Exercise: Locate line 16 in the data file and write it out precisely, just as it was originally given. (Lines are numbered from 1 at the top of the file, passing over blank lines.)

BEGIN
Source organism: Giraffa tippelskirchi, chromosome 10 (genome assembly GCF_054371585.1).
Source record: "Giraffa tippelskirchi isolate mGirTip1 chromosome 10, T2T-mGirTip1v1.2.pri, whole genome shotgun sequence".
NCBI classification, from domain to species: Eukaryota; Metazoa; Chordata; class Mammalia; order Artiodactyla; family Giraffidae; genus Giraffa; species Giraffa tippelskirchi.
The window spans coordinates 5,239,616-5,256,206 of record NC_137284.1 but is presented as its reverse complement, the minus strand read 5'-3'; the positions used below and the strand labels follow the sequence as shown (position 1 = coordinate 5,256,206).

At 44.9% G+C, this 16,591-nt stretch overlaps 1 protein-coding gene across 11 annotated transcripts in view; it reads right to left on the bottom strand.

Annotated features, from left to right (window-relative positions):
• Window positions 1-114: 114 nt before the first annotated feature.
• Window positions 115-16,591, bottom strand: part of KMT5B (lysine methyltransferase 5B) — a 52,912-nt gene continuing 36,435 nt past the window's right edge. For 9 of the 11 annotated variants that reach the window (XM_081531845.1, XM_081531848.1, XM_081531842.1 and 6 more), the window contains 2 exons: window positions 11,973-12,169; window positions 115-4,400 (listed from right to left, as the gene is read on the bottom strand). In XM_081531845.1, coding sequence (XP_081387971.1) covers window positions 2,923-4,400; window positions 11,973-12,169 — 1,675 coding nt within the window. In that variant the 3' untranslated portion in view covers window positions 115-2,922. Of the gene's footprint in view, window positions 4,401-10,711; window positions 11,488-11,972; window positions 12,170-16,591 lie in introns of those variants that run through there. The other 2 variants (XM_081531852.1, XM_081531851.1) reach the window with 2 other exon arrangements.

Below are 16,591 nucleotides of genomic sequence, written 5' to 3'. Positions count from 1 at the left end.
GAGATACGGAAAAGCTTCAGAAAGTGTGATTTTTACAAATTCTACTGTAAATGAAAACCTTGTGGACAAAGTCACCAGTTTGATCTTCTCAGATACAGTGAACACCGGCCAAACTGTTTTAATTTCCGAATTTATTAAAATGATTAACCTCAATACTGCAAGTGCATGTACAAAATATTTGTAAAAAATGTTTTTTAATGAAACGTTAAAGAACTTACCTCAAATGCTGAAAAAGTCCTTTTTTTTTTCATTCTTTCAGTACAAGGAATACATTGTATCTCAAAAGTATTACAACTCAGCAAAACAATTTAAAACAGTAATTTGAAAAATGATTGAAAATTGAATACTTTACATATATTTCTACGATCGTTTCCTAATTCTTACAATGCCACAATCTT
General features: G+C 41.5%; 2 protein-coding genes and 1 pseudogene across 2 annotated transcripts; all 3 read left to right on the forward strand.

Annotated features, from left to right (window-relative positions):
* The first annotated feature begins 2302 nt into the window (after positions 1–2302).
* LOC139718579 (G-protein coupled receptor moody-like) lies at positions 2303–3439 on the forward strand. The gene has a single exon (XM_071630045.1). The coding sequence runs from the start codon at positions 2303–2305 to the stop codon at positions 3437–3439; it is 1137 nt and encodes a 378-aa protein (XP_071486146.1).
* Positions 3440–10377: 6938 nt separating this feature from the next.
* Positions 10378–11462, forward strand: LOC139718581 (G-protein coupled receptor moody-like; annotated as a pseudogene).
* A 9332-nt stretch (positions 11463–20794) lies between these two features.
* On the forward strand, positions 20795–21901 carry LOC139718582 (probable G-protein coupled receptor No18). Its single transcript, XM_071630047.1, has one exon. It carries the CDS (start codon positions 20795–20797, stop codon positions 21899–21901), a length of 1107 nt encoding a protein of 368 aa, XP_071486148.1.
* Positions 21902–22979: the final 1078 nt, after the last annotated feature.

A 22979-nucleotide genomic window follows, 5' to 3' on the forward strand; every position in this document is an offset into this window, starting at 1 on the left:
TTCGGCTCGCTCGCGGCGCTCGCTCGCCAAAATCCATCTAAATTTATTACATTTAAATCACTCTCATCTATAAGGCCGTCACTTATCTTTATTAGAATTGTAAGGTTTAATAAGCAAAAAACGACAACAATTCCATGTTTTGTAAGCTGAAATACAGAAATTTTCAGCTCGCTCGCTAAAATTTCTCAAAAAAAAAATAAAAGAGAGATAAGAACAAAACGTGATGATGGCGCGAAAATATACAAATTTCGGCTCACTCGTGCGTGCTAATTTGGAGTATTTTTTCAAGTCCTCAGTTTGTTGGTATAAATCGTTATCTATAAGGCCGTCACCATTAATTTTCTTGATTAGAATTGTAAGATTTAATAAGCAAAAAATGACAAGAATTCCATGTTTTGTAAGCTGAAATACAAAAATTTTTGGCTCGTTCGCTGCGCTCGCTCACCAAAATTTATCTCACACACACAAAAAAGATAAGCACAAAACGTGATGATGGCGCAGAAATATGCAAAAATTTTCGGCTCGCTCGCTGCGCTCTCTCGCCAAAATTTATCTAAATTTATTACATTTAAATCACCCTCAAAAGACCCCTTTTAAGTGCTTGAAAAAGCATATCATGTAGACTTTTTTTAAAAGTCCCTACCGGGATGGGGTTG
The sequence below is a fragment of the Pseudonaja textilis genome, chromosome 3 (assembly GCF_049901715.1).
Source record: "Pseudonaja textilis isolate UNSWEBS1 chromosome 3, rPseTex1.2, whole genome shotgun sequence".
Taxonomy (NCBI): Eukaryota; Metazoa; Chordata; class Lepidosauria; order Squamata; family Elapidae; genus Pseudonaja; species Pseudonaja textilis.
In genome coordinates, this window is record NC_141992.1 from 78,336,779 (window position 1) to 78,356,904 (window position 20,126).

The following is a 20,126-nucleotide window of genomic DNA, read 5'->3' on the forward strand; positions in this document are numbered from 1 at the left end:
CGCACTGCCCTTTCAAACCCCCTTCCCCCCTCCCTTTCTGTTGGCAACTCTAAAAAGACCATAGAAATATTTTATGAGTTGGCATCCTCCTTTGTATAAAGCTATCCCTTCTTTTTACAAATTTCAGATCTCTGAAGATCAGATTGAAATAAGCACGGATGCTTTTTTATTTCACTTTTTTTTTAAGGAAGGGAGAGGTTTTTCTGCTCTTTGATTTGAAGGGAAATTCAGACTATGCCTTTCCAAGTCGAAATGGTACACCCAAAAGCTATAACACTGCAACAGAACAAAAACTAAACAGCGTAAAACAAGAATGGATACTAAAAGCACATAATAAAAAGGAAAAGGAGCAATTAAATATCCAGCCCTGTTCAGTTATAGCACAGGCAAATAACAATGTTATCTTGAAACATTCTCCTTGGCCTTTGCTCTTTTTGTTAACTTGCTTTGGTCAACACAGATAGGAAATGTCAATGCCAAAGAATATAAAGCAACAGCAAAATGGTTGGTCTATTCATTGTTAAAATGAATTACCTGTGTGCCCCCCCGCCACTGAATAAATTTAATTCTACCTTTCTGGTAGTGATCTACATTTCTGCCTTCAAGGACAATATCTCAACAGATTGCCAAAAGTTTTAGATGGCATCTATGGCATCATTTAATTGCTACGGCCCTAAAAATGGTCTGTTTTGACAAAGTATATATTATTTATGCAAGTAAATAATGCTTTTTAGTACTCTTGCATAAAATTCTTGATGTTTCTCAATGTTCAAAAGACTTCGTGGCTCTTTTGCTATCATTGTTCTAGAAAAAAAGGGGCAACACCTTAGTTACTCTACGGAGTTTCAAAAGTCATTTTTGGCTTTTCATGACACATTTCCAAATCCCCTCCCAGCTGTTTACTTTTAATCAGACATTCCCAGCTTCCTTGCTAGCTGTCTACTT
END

* Positions 10378–11462, forward strand: LOC139718581 (G-protein coupled receptor moody-like; annotated as a pseudogene).